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What recruiters truly have in mind

Vincent MIGNOTTE - Executive Director

Recruitment processes can differ considerably from one company to another: resumes screened by people or by computers, interviews held one-on-one or with multiple applicants/multiple interviewers, “assessment center” formats or shortlisting by a head-hunter for presentation to the company…

Jean-Auguste-Dominique Ingres, Portrait de Monsieur Bertin (1832)

Despite the differences, the initial situation and the conclusion are always the same: there are many candidates at the starting line, but only one reaches the finish. And there is another basic truth as well: it is rare to be hired without meeting one’s future boss.

Whatever the process, the recruitment process is gradual. For the sake of simplicity, let’s imagine a series of three interviews.

 

The first interview may take place over the telephone. The interviewer’s aim is to determine whether your skills and experience match what the company is looking for. The questions at this stage are targeted and factual; they aim to rule out applicants whose profiles do not fit the bill. For example; “Are you skilled in FRET measurement of protein interactions?” “Are you willing to move to Grenoble?” Your job is to reply concisely and courteously, providing pertinent information, but not starting a lengthy conversation.

 

The second interview is conducted face-to-face, generally by a Human Resources officer. During your appointment, the HR rep has several questions in mind even if s/he doesn’t voice them:

  • “Why is the candidate here?” In other words, what are the his/her motivations for this job? What does s/he know about our business sector and our company? What does s/he know about the role of a project manager? Is this what s/he really wants?
     
  • “What can this candidate do for us?” Specifically, what are his/her skills?  What kind of issues is s/he familiar with?  How can s/he utilize his/her experience to meet our current need, and evolve going forward?
     
  •  “What is s/he like?” What is his/her personality? How well does s/he work as part of a team? Under pressure? In an emergency? This is the point where the recruiter asks that dreaded question: “What are your strengths and weaknesses?”
     
  • “What makes this person different from the other 99 applicants?” In other words, what are his/her strong skills, rare skills, that little “plus” in the candidate’s background? If you ever worked as a radio host in Utah, now is the time to mention it.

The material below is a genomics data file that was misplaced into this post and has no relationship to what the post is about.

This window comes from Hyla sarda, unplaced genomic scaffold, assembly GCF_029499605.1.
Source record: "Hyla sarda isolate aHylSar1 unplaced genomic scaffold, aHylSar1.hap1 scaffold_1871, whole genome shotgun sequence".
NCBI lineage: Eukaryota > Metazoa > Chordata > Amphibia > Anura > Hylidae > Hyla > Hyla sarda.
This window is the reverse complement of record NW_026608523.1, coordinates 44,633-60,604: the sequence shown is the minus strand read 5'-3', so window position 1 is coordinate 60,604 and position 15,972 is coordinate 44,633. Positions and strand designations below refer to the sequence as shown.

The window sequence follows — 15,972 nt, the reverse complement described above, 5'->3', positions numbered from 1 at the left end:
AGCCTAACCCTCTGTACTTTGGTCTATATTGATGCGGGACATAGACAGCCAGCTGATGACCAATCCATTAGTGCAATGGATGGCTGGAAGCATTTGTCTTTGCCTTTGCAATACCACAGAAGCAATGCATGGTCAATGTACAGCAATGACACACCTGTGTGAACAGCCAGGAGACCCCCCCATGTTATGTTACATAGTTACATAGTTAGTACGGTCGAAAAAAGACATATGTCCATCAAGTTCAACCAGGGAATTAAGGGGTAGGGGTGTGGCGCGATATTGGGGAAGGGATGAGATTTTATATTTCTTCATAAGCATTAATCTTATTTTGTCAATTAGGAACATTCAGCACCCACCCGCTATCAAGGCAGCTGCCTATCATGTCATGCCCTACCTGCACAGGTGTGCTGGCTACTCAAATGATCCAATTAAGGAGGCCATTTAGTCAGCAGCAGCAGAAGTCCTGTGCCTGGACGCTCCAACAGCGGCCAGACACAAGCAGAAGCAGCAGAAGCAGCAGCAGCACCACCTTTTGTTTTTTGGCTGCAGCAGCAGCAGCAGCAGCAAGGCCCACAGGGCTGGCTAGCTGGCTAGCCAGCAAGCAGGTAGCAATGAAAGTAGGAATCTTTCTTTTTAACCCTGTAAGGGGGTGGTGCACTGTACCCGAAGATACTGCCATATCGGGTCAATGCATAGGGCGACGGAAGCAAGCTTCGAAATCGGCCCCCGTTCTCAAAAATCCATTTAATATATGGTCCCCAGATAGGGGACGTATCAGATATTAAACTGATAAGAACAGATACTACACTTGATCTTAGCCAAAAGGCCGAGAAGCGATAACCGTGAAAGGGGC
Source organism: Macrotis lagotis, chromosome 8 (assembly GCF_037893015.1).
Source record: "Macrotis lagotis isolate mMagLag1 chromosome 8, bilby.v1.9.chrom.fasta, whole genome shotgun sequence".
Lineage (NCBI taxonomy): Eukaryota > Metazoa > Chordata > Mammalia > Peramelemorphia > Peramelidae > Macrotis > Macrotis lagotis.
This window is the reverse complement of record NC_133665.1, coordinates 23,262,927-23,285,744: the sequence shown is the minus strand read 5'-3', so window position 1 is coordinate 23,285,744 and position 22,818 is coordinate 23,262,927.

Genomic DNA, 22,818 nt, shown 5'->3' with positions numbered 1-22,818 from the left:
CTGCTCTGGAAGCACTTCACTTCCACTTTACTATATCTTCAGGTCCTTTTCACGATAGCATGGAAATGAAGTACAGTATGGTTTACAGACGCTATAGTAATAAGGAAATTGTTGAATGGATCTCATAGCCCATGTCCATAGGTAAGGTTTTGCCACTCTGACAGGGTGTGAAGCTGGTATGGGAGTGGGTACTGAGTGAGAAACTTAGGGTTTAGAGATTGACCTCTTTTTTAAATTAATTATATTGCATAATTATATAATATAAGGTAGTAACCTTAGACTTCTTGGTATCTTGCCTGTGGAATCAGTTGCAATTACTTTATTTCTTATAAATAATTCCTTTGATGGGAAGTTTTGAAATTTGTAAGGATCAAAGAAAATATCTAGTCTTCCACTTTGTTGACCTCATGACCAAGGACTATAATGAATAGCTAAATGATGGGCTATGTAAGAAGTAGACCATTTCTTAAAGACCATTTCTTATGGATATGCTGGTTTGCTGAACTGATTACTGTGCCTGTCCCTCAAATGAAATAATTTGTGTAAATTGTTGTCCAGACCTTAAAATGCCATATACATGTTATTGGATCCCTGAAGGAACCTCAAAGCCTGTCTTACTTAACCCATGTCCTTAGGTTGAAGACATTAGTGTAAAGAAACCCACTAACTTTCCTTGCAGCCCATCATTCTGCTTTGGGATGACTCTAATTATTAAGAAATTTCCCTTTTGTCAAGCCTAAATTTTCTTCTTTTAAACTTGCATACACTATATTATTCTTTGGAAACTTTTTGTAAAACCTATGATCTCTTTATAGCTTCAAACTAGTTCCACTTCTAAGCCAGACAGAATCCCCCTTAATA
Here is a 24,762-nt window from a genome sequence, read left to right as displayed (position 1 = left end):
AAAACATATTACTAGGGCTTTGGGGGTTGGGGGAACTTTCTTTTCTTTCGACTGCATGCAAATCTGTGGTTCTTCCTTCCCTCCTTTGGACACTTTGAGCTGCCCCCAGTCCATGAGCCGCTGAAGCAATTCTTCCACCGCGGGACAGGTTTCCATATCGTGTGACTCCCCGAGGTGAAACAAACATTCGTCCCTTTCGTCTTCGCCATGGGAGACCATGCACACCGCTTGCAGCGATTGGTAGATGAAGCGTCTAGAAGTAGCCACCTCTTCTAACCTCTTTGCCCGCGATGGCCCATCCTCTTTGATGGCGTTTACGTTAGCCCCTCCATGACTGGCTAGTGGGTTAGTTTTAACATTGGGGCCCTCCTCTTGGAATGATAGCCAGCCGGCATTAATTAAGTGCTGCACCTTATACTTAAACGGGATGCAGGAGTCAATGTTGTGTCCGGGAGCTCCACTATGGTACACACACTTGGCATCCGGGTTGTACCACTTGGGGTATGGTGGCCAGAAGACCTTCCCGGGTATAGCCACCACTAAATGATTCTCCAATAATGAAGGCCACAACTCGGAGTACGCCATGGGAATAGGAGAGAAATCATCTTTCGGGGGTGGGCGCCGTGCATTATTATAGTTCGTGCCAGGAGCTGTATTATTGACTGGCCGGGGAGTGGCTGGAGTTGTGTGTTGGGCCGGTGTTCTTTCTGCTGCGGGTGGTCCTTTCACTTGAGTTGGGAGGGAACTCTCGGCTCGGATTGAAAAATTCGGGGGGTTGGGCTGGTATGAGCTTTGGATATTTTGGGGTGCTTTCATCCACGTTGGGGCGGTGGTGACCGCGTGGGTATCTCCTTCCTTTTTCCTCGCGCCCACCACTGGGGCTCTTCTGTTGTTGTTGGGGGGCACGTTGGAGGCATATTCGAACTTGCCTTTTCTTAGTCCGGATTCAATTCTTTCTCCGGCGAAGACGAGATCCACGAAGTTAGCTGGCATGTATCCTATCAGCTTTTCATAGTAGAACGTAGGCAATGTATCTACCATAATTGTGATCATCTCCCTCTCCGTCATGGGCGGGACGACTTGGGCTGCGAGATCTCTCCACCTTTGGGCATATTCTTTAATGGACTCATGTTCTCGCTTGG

• And finally, “How much will s/he cost us?” Clearly, how much does the candidate expect to be paid?

The point of this interview is to determine whether you are a good match for the job in terms of your technical skills, your “soft skills,” and your understanding of the company’s expectations. Nothing beats a well-prepared candidate. Do not try to play this by ear: do your homework. The best way to describe your skills is to explain the context in which you developed them or applied them[1].

 

From the candidate’s point of view, the third interview is generally an opportunity to meet the future boss. At this stage, only a small number of candidates – the shortlist – are still in the running. Anyone who made the cut after the previous two stages would be able to do the job. Yet a single candidate will be chosen.

Your potential future boss knows the candidate sitting across from him/her is competent; otherwise s/he would not be there! The third interview may still involve some technical questions, of course, but they are not really the point. The boss has a team and wants to make sure you have what it takes to become a part of it. His/her main concerns are:

  • “Will I be happy to see this person every morning?”
     
  • “Will s/he be an asset for my team, which I have spent so long putting together?” or on the contrary, “Will s/he be too individualistic?” or “Will s/he be a cohesive or a divisive influence on the team?”
     
  • “Can I put my faith in him/her?” In other words, will I be able to entrust this person with an important project, send him to see a major customer and more generally leave him/her the keys to the castle?

You get the message: this final phase is the most difficult because much of it depends on intuition, feeling and emotion. There is no one-size-fits-all approach, no recipes to help you. It is your enthusiasm, your energy, your curiosity, and also your humility, that will make you “sought-after.” Come prepared to discuss episodes of your career that illustrate your ability to be a good team player, and ask the right questions. It is especially important to ask your future boss to tell you about his/her team!

 

And by the way, this is a common reason why some candidates always end up second at the end of the recruitment process. Some try to stand out by having an answer for everything; others ask the wrong kind of questions (“Why have you decided to open a plant in Iran despite the current geopolitical context?”). Still others boast about their academic diplomas to a self-made boss. Any of these attitudes can lead to a polite rejection….

 

It is important to remember that although interviews are stressful for the candidate, they are just as stressful for the hiring manager. The cost to a company of a bad hire – that is, an unsuccessful onboarding of the new hire – is estimated to amount to about two years of the employee’s gross salary. It may seem counter-intuitive, but a good candidate is one who is able to reassure the recruiters they are making the right choice!


[1]You will find helpful resources on www.mydocpro.org

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